Even the Bible suggest an all-powerful God can’t know the future

The Bible suggests in many passages that God doesn’t know the future. For example, in the beginning the writers suggested that an all-powerful Being doesn’t know much less control the future. Genesis 6:5-6 speaks of God regretting decisions: “God saw how great the wickedness of the human race had become on earth…God regretted that he had made human beings on the earth and his heart was deeply troubled.” Does God really make regrettable decisions? Other biblical passages refer to God changing their mind depending on what choices humans freely make.

Can God make any guarantees then? 

God can’t guarantee life without death, violence, suffering, and struggle and yet there be free will. True love and genuine relationships aren’t possible without the choice to not love. Forced love is an oxymoron. God hasn’t left us clueless how to live life to the fullest. I somehow know I am created to treat others like I want to be treated. A Creator surely loves how we were created to love. God can guarantee a life with fewer regrets if open to their influence.

Can we screw up Heaven because of freedom?

God’s guarantee and offer of life after death isn’t dependent on human freedom. If love requires freedom though, it seems this would be true here on earth and life after death. Perhaps character developed on earth may eventually lead to seeing no good reasons for doing bad in heaven, which surely is the highest form of freedom. If sin is possible in heaven because of the presence of freedom, we can at least hope God’s presence will have a greater impact than earthly, human authority to dissuade selfishness. We thrive more under certain types of parental love and leadership because of their qualities such as integrity and understanding.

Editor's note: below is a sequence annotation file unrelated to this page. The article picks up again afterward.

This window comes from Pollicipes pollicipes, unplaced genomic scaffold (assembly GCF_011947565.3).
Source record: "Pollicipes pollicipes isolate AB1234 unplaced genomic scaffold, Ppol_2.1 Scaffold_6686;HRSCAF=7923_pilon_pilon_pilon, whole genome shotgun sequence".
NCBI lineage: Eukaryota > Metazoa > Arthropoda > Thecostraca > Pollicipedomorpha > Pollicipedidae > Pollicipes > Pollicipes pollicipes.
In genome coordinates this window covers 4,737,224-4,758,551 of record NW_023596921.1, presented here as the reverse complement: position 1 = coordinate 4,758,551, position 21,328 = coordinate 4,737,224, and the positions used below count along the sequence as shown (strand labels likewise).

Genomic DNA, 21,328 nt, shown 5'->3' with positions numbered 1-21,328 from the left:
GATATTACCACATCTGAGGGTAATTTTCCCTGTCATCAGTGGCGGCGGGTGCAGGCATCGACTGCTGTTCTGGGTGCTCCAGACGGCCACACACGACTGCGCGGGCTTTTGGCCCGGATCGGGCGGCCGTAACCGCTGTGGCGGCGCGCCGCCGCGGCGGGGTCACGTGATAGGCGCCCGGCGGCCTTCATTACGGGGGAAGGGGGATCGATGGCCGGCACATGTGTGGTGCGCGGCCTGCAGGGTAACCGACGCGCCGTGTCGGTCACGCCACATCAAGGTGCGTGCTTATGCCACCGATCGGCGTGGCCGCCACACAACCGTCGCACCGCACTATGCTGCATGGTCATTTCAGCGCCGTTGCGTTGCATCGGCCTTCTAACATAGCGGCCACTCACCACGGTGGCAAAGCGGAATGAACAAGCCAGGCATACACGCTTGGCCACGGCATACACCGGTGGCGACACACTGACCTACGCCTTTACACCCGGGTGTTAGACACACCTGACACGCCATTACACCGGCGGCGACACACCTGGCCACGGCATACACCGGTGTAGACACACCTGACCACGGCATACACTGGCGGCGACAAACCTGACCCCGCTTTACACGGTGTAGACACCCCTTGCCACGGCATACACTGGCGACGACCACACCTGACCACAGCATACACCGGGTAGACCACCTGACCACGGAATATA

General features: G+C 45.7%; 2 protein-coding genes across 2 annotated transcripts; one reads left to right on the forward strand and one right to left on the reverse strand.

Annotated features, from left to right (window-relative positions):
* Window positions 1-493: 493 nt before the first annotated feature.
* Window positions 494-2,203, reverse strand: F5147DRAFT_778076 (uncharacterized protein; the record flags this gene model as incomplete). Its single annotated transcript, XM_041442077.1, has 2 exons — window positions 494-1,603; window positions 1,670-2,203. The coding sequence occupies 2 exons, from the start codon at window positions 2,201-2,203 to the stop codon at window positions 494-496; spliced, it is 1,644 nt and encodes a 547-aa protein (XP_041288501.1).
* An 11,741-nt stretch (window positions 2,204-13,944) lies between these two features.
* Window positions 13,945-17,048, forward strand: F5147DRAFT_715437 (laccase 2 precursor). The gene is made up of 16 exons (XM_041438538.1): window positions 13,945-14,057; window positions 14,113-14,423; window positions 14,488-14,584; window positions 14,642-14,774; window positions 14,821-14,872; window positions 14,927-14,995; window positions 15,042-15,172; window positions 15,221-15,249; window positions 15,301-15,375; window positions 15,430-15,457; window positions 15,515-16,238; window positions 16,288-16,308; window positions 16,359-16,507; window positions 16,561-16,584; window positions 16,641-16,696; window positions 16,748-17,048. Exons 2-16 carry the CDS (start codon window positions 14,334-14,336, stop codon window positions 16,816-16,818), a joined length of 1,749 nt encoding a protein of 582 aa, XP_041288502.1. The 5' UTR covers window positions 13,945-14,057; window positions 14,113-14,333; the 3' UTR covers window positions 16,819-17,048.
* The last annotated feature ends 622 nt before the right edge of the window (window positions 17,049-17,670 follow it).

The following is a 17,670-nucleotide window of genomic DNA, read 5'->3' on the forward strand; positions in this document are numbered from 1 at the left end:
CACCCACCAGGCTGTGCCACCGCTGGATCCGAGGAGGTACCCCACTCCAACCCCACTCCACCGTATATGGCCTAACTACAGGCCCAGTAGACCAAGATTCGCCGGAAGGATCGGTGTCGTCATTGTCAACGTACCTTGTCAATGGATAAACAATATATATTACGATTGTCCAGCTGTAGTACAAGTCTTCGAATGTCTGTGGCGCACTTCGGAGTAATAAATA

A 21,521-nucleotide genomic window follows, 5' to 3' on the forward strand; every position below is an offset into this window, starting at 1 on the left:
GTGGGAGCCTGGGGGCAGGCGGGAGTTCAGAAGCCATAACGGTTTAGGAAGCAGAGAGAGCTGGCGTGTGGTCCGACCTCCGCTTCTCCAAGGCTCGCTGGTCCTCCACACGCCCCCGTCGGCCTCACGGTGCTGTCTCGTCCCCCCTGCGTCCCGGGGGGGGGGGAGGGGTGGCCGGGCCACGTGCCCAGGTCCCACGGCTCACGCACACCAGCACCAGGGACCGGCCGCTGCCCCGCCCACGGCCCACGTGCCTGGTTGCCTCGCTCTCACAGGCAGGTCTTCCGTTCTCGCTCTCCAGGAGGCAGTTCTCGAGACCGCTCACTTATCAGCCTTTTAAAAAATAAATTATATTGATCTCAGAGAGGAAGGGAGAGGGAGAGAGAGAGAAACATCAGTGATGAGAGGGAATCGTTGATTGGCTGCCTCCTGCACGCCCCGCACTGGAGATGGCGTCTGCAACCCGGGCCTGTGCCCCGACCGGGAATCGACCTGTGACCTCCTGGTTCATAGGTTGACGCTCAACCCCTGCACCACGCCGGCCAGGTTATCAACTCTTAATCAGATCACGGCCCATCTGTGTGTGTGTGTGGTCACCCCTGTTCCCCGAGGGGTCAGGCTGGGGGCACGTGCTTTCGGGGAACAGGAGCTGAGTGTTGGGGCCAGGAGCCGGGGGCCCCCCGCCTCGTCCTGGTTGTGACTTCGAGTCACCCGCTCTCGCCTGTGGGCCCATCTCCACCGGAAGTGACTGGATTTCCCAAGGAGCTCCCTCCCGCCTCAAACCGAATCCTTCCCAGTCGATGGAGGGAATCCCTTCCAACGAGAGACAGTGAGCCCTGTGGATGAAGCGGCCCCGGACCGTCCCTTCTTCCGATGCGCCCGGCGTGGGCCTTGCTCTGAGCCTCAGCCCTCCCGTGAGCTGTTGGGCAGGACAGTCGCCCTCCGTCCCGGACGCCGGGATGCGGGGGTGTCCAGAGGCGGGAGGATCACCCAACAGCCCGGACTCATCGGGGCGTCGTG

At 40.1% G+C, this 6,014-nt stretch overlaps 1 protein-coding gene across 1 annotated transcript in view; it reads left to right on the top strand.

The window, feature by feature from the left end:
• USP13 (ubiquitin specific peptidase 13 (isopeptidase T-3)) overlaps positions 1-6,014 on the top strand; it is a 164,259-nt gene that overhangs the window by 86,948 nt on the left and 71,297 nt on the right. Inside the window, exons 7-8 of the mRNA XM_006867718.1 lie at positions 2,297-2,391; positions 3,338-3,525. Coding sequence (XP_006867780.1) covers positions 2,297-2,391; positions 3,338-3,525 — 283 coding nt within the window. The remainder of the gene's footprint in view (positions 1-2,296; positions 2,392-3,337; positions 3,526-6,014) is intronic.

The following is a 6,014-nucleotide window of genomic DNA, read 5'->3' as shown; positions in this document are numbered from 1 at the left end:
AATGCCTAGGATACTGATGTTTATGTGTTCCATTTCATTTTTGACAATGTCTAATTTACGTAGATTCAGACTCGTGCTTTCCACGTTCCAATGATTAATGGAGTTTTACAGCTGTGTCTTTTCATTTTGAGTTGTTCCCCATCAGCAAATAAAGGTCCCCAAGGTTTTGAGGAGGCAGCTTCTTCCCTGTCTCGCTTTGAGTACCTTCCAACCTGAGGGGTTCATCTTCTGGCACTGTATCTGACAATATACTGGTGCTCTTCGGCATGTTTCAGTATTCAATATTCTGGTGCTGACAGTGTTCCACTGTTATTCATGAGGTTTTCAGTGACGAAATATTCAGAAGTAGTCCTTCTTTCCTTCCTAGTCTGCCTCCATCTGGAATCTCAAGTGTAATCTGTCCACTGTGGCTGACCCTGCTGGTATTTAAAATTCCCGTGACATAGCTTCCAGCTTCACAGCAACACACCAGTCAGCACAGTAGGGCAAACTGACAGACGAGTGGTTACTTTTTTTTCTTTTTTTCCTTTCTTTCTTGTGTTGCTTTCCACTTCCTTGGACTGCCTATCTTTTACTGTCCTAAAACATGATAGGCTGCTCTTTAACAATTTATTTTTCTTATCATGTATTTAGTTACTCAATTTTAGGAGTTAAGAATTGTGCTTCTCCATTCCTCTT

Good News despite lack of guarantees!

God isn’t hiding a “known” future for important decisions. God joins us in an open future. God wants us to truly feel free to pursue our own dreams without strings attached, unlike some earthly parents. God only desires to influence us to do all the good we can, in all the places we can, at all the times we can, to all the people we can, as long as we can. The future is open to God as well. God joins us in a true friendship by sharing our joys and sorrows in our journey to be the person we deep down desire to be, while deterring any suffering possible without violating freedoms. Such an earthly journey may be necessary to not choose evil in heaven.

MikeEdwardsprofilepic125

Mike Edwards has been writing for Done with Religion for some time and has been a great addition to the site. Mike also has his own site where he writes that can be found at What God May Really Be Like  He can be contacted by email at: medwar2@gmail.com

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By Mike Edwards

It seems intuitive a loving Creator would love the way we were created to love. It isn’t too presumptuous to imagine what a loving God is like though our moral intuitions, our consciences. Christians may argue we should trust “biblical truths” about God and the future, but scholars don’t agree if the Bible suggests God does or doesn’t know the future. We have to think intuitively what a freedom creating God would know about the future in order to be perfectly loving.

Freedom requires that God can’t know the future